Credit: National Archives
Medical progress saves lives, but sometimes scientists let the hope
of a breakthrough get in the way of ethics. For instance, the U.S. government issued a formal apology to Guatemala for experiments done there in the 1940s that involved infecting prisoners and individuals with mental illnesses with syphilis.
The Guatemala project is just one of many terrible experiments done in the name of medicine. Some ethical lapses are mistakes by people sure they’re doing the right thing. Other times, they’re pure evil. Here are
eight of the worst experiments on human subjects in history.
Credit: Richard Lee/NY Daily News via Getty Images
In the name of science, or more specifically getting to the bottom of the nature-versus-nurture question, psychologists ran a secret experiment in the 1960s and 1970s in which they separated twins and triplets from each other and adopted them out as singlets. The experiment, said to have been partly funded by the National Institute of Mental Health, came to light when three identical triplet brothers accidentally found each other in 1980. They had no idea they had siblings.
”How can you do this with little children? How can you do this to a little baby, innocent children being torn apart at birth?” asked Robert Shafran, as reported by the Orlando Sentinel in 1997.
His brother, David Kellman, felt the same anger: ”We were robbed of 20 years together,” said Kellman in the Orlando Sentinel article. Their brother, Edward Galland committed suicide in 1995 at his home in Maplewood, New Jersey, leaving behind a wife and daughter.
The child psychiatrists who headed up the study — Peter Neubauer and Viola Bernard — showed no remorse, according to news reports, going as far as saying they thought they were doing something good for the kids, separating them so they could develop their individual personalities, said Bernard, who was also a consultant for the Louise Wise adoption agency.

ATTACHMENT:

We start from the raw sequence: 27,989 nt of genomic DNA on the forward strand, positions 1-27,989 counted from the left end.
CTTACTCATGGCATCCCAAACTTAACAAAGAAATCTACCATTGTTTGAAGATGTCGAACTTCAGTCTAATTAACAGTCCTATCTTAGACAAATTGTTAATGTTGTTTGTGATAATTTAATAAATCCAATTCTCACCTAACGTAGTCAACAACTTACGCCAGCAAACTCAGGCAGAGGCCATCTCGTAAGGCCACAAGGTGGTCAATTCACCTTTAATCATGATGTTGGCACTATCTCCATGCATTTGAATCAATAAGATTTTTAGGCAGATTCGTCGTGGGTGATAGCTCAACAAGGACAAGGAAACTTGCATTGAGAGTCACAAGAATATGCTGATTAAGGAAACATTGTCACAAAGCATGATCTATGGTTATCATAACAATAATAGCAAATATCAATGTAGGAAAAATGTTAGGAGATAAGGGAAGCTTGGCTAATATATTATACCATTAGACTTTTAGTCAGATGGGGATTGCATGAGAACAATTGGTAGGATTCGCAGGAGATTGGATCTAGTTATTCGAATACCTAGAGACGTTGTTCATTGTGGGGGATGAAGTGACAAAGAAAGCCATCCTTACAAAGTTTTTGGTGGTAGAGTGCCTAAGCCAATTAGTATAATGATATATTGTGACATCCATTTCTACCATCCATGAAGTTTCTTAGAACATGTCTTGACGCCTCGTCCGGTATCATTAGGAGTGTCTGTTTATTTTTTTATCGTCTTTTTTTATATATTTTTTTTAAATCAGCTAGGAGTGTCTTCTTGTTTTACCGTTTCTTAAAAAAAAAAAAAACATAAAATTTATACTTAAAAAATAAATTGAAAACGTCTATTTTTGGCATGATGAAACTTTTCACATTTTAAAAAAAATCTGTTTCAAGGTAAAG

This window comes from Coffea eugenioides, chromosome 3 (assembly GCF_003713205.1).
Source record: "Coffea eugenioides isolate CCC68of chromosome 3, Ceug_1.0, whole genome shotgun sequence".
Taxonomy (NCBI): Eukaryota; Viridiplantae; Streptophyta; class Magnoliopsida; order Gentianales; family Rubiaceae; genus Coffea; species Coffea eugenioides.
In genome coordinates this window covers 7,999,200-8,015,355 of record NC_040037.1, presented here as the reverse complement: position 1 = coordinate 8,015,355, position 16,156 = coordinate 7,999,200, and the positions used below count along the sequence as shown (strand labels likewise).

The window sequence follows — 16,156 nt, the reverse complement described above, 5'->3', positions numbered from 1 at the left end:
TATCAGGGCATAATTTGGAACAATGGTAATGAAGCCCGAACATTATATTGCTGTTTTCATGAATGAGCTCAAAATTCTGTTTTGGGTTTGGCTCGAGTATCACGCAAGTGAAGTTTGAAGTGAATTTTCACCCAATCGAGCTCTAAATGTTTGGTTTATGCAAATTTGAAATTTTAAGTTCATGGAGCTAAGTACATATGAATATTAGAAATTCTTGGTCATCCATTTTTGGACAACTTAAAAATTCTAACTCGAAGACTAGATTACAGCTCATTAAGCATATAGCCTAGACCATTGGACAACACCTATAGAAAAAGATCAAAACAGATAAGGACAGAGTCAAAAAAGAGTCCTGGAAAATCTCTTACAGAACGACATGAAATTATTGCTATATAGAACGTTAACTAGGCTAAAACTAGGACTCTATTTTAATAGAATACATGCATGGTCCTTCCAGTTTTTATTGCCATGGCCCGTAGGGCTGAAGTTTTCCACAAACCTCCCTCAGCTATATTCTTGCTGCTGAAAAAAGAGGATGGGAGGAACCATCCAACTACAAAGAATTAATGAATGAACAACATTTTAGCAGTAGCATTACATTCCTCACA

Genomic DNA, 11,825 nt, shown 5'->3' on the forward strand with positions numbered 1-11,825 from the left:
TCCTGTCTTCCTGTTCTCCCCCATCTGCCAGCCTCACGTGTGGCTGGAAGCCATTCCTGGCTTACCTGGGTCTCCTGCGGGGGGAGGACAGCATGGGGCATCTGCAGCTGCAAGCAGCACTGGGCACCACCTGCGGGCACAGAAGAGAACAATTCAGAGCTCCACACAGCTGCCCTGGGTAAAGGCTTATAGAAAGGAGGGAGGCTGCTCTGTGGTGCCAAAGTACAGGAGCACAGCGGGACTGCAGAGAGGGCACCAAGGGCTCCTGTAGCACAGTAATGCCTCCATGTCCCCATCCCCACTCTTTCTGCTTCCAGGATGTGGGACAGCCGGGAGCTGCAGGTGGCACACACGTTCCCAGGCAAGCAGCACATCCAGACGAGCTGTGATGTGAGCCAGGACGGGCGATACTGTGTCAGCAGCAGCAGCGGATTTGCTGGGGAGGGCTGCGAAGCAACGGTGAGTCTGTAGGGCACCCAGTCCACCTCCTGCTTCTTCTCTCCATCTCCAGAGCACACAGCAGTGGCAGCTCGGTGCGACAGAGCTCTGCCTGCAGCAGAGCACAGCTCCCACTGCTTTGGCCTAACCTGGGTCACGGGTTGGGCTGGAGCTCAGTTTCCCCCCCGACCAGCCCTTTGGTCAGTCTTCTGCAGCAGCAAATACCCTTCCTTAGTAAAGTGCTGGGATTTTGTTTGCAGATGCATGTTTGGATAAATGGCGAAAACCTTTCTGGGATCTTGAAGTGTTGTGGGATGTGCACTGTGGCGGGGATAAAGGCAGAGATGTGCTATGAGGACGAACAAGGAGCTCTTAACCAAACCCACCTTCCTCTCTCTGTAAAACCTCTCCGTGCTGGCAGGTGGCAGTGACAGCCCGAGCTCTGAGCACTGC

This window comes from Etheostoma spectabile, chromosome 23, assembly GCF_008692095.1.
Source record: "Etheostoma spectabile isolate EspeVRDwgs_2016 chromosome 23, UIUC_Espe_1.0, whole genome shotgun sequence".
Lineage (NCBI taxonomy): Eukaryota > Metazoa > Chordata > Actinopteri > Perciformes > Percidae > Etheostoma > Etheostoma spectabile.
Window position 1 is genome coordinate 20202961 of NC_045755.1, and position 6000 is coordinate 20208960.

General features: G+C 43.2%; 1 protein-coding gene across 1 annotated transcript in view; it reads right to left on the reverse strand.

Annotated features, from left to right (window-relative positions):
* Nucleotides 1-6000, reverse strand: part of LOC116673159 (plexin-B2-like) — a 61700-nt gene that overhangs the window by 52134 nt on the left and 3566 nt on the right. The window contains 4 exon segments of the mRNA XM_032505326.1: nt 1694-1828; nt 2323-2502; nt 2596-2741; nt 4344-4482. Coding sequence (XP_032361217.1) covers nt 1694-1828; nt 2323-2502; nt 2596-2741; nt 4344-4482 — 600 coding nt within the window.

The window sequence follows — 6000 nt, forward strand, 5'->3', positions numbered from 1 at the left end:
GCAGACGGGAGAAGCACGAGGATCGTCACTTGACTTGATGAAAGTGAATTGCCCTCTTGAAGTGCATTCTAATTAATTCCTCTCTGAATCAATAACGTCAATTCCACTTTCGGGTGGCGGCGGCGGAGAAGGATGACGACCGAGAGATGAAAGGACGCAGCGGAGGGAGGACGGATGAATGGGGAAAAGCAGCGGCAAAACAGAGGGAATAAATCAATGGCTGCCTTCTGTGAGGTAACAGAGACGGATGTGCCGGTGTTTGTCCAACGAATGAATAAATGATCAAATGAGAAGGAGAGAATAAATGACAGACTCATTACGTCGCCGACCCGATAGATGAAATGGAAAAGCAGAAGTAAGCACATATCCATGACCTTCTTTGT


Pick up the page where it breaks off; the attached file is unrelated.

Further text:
As for what Neubauer learned from his secret “evil” experiment, that’s anyone’s guess, as the results of the controversial study are being stored in an archive at Yale University, and they can’t be unsealed until 2066, NPR reported in 2007.
Director Tim Wardle chronicled the lives of the triplets in the film “Three Identical Strangers,” which debuted at Sundance 2018.
Nazi medical experiments
Perhaps the most infamous evil experiments of all time were those
carried out by Josef Mengele, an SS physician at Auschwitz. Mengele
combed the incoming trains for twins upon which to experiment, hoping to
prove his theories of the racial supremacy of Aryans. Many died in the
process. He also collected the eyes of his dead “patients,” according to
the U.S. Holocaust Memorial Museum.
The Nazis used prisoners to test treatments for infectious diseases
and chemical warfare. Others were forced into freezing temperatures and
low-pressure chambers for aviation experiments. Countless prisoners
were subjected to experimental sterilization procedures. One woman had
her breasts tied off with string so SS doctors could see how long it
took her baby to starve, according to an oral history collected by the
Holocaust Museum. She eventually injected the child with a lethal dose
of morphine to keep it from suffering longer.
Some of the doctors responsible for these atrocities were later tried as war criminals, but Mengele escaped to South America. He died in Brazil in 1979 of a stroke.
Japan’s Unit 731
Throughout the 1930s and 1940s, the Japanese Imperial Army conducted